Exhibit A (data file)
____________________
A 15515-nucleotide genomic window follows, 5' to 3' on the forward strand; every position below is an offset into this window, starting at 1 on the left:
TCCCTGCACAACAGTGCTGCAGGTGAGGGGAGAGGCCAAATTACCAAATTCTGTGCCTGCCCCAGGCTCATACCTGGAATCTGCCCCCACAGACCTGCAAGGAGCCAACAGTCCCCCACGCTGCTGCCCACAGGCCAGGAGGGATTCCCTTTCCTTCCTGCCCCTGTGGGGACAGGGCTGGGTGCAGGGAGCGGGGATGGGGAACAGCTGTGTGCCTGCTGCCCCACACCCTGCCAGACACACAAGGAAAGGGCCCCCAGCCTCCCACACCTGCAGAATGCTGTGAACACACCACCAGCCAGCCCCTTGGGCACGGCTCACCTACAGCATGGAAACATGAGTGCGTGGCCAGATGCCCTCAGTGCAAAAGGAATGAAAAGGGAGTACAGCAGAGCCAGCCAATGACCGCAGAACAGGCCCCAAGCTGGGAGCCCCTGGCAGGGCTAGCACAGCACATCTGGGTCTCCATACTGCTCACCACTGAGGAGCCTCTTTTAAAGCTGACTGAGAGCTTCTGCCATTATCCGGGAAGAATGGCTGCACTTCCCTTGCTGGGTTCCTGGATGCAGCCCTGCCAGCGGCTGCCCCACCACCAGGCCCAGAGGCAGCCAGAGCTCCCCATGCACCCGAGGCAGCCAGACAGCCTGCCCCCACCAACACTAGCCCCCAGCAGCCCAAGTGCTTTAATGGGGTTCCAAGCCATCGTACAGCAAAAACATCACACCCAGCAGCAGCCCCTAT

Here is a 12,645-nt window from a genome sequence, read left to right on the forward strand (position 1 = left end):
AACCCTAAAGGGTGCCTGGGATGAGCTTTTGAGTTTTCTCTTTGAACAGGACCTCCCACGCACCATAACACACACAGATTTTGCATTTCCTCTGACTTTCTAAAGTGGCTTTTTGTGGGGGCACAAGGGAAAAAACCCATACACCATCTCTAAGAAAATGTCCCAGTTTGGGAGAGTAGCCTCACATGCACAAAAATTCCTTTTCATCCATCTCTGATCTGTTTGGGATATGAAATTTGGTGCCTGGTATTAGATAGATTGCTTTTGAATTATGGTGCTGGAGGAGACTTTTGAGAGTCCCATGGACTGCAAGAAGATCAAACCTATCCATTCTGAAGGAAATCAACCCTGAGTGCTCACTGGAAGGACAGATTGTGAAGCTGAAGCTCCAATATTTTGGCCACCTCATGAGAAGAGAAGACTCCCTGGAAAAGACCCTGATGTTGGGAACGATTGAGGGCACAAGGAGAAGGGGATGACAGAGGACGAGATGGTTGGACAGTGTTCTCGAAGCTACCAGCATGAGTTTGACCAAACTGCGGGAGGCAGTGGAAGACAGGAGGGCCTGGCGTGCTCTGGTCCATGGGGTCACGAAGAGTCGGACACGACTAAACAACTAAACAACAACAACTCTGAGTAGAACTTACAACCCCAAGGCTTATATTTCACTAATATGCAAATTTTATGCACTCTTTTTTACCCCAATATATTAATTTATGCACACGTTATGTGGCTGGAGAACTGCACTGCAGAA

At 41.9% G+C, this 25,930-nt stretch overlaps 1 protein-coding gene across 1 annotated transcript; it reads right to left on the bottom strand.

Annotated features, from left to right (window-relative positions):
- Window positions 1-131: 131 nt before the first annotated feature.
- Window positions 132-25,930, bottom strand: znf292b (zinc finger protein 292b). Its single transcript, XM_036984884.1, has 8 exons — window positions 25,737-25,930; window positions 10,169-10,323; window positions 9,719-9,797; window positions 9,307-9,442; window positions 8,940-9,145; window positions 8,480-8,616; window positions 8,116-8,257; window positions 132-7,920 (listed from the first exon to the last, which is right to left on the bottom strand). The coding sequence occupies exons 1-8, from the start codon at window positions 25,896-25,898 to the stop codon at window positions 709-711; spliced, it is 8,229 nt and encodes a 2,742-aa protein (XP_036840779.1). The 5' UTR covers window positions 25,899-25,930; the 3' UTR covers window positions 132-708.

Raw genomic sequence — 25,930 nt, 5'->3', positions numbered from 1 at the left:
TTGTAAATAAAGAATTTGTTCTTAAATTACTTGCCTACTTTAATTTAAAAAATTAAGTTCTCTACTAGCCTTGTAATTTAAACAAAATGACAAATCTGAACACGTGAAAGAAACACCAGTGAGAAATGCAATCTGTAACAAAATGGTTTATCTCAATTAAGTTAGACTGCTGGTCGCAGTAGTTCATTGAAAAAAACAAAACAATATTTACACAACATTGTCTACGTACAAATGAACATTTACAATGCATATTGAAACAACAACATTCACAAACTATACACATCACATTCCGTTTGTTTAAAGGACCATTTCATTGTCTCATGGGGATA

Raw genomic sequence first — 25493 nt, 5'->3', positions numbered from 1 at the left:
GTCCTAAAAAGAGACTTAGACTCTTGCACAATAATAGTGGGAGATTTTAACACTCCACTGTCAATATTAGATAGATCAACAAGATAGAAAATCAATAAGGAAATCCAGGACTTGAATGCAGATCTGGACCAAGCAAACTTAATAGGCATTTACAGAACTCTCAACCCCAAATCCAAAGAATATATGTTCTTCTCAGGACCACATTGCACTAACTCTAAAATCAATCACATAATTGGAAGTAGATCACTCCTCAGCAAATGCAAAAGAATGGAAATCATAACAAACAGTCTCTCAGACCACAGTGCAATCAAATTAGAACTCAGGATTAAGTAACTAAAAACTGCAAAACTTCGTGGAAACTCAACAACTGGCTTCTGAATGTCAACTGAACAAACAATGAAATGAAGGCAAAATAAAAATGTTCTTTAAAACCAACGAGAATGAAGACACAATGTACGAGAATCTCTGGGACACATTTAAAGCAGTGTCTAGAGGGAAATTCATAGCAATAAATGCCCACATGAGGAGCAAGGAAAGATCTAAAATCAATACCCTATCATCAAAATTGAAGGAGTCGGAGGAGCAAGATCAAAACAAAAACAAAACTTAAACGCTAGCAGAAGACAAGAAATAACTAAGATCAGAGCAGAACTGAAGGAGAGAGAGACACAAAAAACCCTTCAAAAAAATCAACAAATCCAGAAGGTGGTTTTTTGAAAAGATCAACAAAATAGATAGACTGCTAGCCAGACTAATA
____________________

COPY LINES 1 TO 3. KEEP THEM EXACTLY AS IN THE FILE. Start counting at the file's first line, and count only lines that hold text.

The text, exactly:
A 15515-nucleotide genomic window follows, 5' to 3' on the forward strand; every position below is an offset into this window, starting at 1 on the left:
TCCCTGCACAACAGTGCTGCAGGTGAGGGGAGAGGCCAAATTACCAAATTCTGTGCCTGCCCCAGGCTCATACCTGGAATCTGCCCCCACAGACCTGCAAGGAGCCAACAGTCCCCCACGCTGCTGCCCACAGGCCAGGAGGGATTCCCTTTCCTTCCTGCCCCTGTGGGGACAGGGCTGGGTGCAGGGAGCGGGGATGGGGAACAGCTGTGTGCCTGCTGCCCCACACCCTGCCAGACACACAAGGAAAGGGCCCCCAGCCTCCCACACCTGCAGAATGCTGTGAACACACCACCAGCCAGCCCCTTGGGCACGGCTCACCTACAGCATGGAAACATGAGTGCGTGGCCAGATGCCCTCAGTGCAAAAGGAATGAAAAGGGAGTACAGCAGAGCCAGCCAATGACCGCAGAACAGGCCCCAAGCTGGGAGCCCCTGGCAGGGCTAGCACAGCACATCTGGGTCTCCATACTGCTCACCACTGAGGAGCCTCTTTTAAAGCTGACTGAGAGCTTCTGCCATTATCCGGGAAGAATGGCTGCACTTCCCTTGCTGGGTTCCTGGATGCAGCCCTGCCAGCGGCTGCCCCACCACCAGGCCCAGAGGCAGCCAGAGCTCCCCATGCACCCGAGGCAGCCAGACAGCCTGCCCCCACCAACACTAGCCCCCAGCAGCCCAAGTGCTTTAATGGGGTTCCAAGCCATCGTACAGCAAAAACATCACACCCAGCAGCAGCCCCTAT

Here is a 12,645-nt window from a genome sequence, read left to right on the forward strand (position 1 = left end):